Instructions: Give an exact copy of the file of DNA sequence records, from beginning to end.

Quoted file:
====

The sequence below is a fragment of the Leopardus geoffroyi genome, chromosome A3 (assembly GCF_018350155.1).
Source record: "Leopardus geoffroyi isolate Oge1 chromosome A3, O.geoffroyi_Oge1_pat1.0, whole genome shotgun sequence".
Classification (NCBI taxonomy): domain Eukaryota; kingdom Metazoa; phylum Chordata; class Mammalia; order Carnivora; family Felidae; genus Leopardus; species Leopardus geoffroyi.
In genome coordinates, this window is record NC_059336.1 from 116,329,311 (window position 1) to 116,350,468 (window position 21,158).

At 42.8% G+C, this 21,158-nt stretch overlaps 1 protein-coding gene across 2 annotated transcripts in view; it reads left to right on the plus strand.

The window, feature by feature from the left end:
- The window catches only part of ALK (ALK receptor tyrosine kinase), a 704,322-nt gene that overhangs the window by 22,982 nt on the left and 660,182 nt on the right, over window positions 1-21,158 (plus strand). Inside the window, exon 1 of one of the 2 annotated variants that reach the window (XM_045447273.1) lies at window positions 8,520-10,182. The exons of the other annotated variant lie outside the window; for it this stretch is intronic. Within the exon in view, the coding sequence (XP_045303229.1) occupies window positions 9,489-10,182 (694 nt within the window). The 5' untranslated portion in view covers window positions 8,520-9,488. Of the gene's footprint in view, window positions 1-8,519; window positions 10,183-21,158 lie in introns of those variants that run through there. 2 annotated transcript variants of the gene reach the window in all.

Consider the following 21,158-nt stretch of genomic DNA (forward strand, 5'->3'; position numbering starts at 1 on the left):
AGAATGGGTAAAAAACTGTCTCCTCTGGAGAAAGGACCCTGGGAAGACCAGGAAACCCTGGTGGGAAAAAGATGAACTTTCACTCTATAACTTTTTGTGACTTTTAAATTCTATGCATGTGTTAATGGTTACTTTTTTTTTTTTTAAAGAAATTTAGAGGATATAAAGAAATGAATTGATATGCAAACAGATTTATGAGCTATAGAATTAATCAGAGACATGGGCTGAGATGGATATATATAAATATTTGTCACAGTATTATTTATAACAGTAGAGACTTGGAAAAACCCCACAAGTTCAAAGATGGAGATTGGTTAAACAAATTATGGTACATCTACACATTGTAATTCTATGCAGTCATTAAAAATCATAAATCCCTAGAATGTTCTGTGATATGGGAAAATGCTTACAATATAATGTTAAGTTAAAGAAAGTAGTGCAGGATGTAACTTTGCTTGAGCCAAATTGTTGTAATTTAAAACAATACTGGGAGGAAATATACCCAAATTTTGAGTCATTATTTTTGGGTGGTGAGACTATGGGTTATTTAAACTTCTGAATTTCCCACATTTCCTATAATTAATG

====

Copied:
The sequence below is a fragment of the Leopardus geoffroyi genome, chromosome A3 (assembly GCF_018350155.1).
Source record: "Leopardus geoffroyi isolate Oge1 chromosome A3, O.geoffroyi_Oge1_pat1.0, whole genome shotgun sequence".
Classification (NCBI taxonomy): domain Eukaryota; kingdom Metazoa; phylum Chordata; class Mammalia; order Carnivora; family Felidae; genus Leopardus; species Leopardus geoffroyi.
In genome coordinates, this window is record NC_059336.1 from 116,329,311 (window position 1) to 116,350,468 (window position 21,158).

At 42.8% G+C, this 21,158-nt stretch overlaps 1 protein-coding gene across 2 annotated transcripts in view; it reads left to right on the plus strand.

The window, feature by feature from the left end:
- The window catches only part of ALK (ALK receptor tyrosine kinase), a 704,322-nt gene that overhangs the window by 22,982 nt on the left and 660,182 nt on the right, over window positions 1-21,158 (plus strand). Inside the window, exon 1 of one of the 2 annotated variants that reach the window (XM_045447273.1) lies at window positions 8,520-10,182. The exons of the other annotated variant lie outside the window; for it this stretch is intronic. Within the exon in view, the coding sequence (XP_045303229.1) occupies window positions 9,489-10,182 (694 nt within the window). The 5' untranslated portion in view covers window positions 8,520-9,488. Of the gene's footprint in view, window positions 1-8,519; window positions 10,183-21,158 lie in introns of those variants that run through there. 2 annotated transcript variants of the gene reach the window in all.

Consider the following 21,158-nt stretch of genomic DNA (forward strand, 5'->3'; position numbering starts at 1 on the left):
AGAATGGGTAAAAAACTGTCTCCTCTGGAGAAAGGACCCTGGGAAGACCAGGAAACCCTGGTGGGAAAAAGATGAACTTTCACTCTATAACTTTTTGTGACTTTTAAATTCTATGCATGTGTTAATGGTTACTTTTTTTTTTTTTAAAGAAATTTAGAGGATATAAAGAAATGAATTGATATGCAAACAGATTTATGAGCTATAGAATTAATCAGAGACATGGGCTGAGATGGATATATATAAATATTTGTCACAGTATTATTTATAACAGTAGAGACTTGGAAAAACCCCACAAGTTCAAAGATGGAGATTGGTTAAACAAATTATGGTACATCTACACATTGTAATTCTATGCAGTCATTAAAAATCATAAATCCCTAGAATGTTCTGTGATATGGGAAAATGCTTACAATATAATGTTAAGTTAAAGAAAGTAGTGCAGGATGTAACTTTGCTTGAGCCAAATTGTTGTAATTTAAAACAATACTGGGAGGAAATATACCCAAATTTTGAGTCATTATTTTTGGGTGGTGAGACTATGGGTTATTTAAACTTCTGAATTTCCCACATTTCCTATAATTAATG